The name of this blog, Rainbow Juice, is intentional.
The rainbow signifies unity from diversity. It is holistic. The arch suggests the idea of looking at the over-arching concepts: the big picture. To create a rainbow requires air, fire (the sun) and water (raindrops) and us to see it from the earth.
Juice suggests an extract; hence rainbow juice is extracting the elements from the rainbow, translating them and making them accessible to us. Juice also refreshes us and here it symbolises our nutritional quest for understanding, compassion and enlightenment.

Wednesday 22 January 2014

The Expert Myth

"Experts in their tower"
Frits Ahlefeldt-Laurvig
(Creative Commons)
In Community Development work, as in other fields, there can sometimes be an over-reliance on experts.  They come in various guises: community health expert, education expert, city planning expert, even the community development expert.

In each case, the expert may have some useful expertise to offer, but that does not make them the best decision-maker in any community setting.  Indeed, an expert in a decision-making role can be disastrous.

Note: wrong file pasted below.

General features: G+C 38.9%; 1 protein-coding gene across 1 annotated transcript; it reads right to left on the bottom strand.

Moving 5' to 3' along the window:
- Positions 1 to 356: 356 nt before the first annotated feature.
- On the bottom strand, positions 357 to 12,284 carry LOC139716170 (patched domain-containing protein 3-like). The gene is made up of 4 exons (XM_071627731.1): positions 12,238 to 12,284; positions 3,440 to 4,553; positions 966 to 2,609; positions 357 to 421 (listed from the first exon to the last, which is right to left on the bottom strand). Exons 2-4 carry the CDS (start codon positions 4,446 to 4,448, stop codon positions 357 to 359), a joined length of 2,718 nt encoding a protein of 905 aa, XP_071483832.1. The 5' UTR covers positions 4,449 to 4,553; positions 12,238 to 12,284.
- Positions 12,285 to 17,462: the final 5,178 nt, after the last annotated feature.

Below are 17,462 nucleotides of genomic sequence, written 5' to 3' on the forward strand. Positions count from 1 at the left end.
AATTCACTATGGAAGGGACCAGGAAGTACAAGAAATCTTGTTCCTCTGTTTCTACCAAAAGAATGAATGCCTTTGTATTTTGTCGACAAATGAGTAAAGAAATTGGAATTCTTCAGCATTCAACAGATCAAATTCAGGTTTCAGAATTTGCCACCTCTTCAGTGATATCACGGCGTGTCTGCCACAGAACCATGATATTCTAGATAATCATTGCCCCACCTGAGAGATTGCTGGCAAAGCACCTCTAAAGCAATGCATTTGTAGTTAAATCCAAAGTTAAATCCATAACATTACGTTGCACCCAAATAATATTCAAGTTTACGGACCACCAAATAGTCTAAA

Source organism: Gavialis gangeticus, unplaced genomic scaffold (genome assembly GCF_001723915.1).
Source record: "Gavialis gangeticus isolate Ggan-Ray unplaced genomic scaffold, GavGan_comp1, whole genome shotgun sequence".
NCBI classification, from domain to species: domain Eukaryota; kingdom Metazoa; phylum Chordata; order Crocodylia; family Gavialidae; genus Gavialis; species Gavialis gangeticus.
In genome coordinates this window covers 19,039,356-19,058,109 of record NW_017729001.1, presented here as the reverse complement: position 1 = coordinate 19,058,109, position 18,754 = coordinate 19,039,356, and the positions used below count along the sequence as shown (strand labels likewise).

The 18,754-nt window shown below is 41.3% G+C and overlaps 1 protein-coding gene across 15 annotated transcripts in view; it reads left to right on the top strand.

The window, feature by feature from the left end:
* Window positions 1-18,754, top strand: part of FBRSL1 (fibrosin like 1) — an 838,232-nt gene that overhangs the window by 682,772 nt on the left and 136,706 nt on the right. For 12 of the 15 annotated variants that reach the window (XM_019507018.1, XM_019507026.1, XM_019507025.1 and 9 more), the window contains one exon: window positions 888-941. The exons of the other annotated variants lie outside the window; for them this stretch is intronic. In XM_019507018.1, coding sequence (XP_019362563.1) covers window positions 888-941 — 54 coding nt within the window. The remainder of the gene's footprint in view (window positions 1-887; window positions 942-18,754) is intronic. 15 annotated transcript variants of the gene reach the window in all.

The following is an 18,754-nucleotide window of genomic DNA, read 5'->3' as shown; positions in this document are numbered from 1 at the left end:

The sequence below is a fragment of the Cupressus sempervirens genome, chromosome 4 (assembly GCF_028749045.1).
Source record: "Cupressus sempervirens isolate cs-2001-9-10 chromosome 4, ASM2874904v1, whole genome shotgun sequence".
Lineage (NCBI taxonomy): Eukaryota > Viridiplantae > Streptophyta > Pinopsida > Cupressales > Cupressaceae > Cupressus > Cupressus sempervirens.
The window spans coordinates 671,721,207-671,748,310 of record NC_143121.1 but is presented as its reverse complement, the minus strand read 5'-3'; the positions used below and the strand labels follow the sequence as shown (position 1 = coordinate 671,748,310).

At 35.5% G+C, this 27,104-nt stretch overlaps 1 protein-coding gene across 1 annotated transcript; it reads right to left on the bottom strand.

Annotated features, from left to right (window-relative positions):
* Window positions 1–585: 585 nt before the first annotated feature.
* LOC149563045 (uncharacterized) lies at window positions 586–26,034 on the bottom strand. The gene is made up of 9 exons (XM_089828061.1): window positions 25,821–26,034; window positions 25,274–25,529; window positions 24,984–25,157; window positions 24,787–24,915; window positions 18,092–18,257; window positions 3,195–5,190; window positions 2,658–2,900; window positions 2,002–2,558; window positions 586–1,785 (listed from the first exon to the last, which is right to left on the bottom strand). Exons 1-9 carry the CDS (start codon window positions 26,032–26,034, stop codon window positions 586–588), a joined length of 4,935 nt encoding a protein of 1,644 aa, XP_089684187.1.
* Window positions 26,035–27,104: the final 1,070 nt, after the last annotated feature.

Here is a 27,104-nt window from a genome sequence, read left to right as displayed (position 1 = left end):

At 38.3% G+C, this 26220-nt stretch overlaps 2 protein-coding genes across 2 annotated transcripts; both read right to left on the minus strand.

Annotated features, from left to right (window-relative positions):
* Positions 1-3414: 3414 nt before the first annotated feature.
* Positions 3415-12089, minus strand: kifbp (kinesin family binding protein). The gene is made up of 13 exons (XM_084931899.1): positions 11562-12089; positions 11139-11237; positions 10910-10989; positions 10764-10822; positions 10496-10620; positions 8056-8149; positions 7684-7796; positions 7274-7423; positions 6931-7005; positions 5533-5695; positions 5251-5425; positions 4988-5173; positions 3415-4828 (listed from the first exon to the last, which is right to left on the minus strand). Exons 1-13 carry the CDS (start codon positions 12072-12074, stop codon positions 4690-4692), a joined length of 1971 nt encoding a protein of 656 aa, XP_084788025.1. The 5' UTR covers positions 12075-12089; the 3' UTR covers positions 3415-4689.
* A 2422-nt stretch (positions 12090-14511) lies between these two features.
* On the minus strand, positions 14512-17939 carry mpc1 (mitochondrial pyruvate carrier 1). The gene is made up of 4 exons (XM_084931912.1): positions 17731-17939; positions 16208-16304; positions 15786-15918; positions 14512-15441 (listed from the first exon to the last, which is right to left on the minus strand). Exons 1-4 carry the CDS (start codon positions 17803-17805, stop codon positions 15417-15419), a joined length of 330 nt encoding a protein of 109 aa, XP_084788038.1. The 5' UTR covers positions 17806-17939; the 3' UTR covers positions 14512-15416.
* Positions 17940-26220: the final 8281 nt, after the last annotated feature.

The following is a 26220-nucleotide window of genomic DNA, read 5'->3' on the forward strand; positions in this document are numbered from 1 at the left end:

A 2006 study found that the more power an individual has, or claims to have, then the more likely they are to over-value their own viewpoint and are less capable of considering another persons perspective1.  The same researcher, in 2012, noted that those with a sense of power were often over-confident in their decision-making2.

Remember too, that becoming an expert in a subject usually involves knowing more and more about a topic that is more and more specialised.  In short: knowing more and more about less and less.
Our world is a complex, inter-connected, diverse one.  We, and it, contain contradictions, anomalies and inconsistencies.  In such a world our decision-making processes must ensure that a wide variety of perspectives and ideas are taken into account.  The expert has a place in that, but only one place of many.

It is of little benefit if a decision made by an expert is the right one in their view, if it does not make sense to those on whom the decision is imposed.

Look around the world.  Often, where we see conflict, bitterness or hatred, we will also find that a decision has been imposed by someone (or a group) who have done so in the belief that theirs was the correct one to make.  That applies just as much to a local neighbourhood as it does to international conflict.

So, beware the expert, but do not ignore the expert.  They can have useful information or knowledge, but it does not make them the best decision-maker.

1.  Adam Galinsky et al.  Power and perspectives not taken, Psychological Science, 2006.
2.  Adam Galinsky et al.  Power and Overconfident decision making, Organizational Behaviour and Human Decision Making Processes, March 2012.

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